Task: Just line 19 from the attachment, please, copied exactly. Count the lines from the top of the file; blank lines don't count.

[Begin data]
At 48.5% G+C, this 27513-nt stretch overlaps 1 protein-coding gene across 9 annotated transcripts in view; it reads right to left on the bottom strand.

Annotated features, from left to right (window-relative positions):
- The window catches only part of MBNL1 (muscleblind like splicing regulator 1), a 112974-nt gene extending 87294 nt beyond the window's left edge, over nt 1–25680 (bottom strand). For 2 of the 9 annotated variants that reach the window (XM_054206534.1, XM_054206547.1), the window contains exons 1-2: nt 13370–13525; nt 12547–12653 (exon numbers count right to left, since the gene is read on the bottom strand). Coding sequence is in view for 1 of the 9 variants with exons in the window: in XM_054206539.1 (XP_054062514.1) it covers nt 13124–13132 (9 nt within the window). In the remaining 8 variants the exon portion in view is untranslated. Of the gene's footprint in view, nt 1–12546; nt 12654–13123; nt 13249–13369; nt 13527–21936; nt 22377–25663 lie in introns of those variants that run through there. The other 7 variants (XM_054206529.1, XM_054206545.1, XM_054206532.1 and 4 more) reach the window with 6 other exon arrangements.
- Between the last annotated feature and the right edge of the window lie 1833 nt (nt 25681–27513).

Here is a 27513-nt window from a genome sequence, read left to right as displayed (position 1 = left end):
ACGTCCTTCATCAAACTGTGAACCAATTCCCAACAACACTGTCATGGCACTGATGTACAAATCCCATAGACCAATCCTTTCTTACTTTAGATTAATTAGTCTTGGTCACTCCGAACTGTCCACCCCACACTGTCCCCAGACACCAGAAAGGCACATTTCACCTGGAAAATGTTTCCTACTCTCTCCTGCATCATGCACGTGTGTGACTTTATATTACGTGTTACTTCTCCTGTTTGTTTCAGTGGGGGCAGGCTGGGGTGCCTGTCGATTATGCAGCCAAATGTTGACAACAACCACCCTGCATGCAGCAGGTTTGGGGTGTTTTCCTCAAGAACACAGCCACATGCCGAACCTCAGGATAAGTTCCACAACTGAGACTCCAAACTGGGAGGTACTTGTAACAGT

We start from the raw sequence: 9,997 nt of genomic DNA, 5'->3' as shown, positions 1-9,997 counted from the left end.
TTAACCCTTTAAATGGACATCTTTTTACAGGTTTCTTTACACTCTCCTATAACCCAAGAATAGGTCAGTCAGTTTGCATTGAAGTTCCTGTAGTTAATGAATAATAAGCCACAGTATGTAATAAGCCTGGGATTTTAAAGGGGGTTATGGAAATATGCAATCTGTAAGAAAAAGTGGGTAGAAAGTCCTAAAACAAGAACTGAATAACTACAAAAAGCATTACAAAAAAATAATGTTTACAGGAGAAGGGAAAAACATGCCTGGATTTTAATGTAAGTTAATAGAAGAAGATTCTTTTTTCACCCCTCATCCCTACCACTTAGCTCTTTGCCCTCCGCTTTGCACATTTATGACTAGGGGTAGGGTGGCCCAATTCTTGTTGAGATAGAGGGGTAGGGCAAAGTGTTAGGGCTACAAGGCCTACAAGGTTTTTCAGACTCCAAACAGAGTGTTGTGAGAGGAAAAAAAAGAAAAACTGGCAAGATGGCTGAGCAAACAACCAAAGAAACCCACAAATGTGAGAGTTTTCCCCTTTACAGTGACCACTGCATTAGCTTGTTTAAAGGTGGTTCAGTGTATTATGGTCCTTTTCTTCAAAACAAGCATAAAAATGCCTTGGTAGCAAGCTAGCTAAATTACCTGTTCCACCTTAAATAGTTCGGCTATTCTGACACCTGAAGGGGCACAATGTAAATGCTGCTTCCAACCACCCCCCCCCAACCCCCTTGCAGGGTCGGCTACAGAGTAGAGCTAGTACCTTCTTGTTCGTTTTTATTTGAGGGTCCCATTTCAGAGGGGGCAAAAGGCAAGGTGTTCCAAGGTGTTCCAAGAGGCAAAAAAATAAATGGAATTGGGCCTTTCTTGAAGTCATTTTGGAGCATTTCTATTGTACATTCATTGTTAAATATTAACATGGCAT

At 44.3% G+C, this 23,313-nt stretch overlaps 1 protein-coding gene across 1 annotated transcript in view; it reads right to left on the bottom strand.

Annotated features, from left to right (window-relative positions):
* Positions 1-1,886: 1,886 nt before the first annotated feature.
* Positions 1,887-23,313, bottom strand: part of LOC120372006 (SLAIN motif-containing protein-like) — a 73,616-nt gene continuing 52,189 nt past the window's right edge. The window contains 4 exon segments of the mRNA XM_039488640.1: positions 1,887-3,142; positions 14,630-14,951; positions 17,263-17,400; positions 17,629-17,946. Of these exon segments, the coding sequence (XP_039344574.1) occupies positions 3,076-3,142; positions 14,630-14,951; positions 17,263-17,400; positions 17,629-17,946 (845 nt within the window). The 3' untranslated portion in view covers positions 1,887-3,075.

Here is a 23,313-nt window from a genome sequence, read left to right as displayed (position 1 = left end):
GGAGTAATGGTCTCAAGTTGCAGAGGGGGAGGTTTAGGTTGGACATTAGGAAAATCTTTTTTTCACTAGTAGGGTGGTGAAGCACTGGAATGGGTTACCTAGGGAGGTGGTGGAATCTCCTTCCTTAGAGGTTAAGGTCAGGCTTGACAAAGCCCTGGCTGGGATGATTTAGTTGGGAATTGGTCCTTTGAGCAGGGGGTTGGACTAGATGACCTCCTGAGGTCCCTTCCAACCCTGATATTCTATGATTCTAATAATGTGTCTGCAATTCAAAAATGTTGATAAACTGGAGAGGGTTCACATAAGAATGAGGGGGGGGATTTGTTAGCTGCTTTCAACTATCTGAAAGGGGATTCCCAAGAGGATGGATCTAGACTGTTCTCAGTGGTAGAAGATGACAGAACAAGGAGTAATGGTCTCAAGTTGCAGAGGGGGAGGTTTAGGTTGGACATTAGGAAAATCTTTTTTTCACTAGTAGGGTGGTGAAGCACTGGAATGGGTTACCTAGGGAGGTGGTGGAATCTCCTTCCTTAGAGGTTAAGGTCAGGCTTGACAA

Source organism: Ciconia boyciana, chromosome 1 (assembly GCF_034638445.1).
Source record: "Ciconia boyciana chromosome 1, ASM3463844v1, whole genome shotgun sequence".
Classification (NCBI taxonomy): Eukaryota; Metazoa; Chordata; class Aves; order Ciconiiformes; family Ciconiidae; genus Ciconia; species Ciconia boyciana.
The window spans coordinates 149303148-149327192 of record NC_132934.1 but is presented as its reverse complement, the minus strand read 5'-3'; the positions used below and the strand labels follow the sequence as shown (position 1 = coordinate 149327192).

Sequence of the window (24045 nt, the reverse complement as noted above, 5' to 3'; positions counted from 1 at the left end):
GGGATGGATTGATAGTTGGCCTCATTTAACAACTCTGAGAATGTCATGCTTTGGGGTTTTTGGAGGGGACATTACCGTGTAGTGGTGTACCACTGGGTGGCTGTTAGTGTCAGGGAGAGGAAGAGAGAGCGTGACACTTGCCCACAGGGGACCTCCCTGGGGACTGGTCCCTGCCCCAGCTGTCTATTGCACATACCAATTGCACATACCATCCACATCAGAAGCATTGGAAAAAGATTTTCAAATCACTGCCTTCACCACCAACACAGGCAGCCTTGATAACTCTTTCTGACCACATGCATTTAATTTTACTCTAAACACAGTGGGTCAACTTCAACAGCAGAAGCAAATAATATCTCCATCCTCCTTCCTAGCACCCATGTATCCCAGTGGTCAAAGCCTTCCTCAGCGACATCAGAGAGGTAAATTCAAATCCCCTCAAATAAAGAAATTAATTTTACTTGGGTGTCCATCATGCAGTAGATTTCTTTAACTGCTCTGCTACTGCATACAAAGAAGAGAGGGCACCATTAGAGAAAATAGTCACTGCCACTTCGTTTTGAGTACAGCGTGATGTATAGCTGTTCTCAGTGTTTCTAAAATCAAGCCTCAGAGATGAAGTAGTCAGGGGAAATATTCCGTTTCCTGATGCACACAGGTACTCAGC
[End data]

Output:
Sequence of the window (24045 nt, the reverse complement as noted above, 5' to 3'; positions counted from 1 at the left end):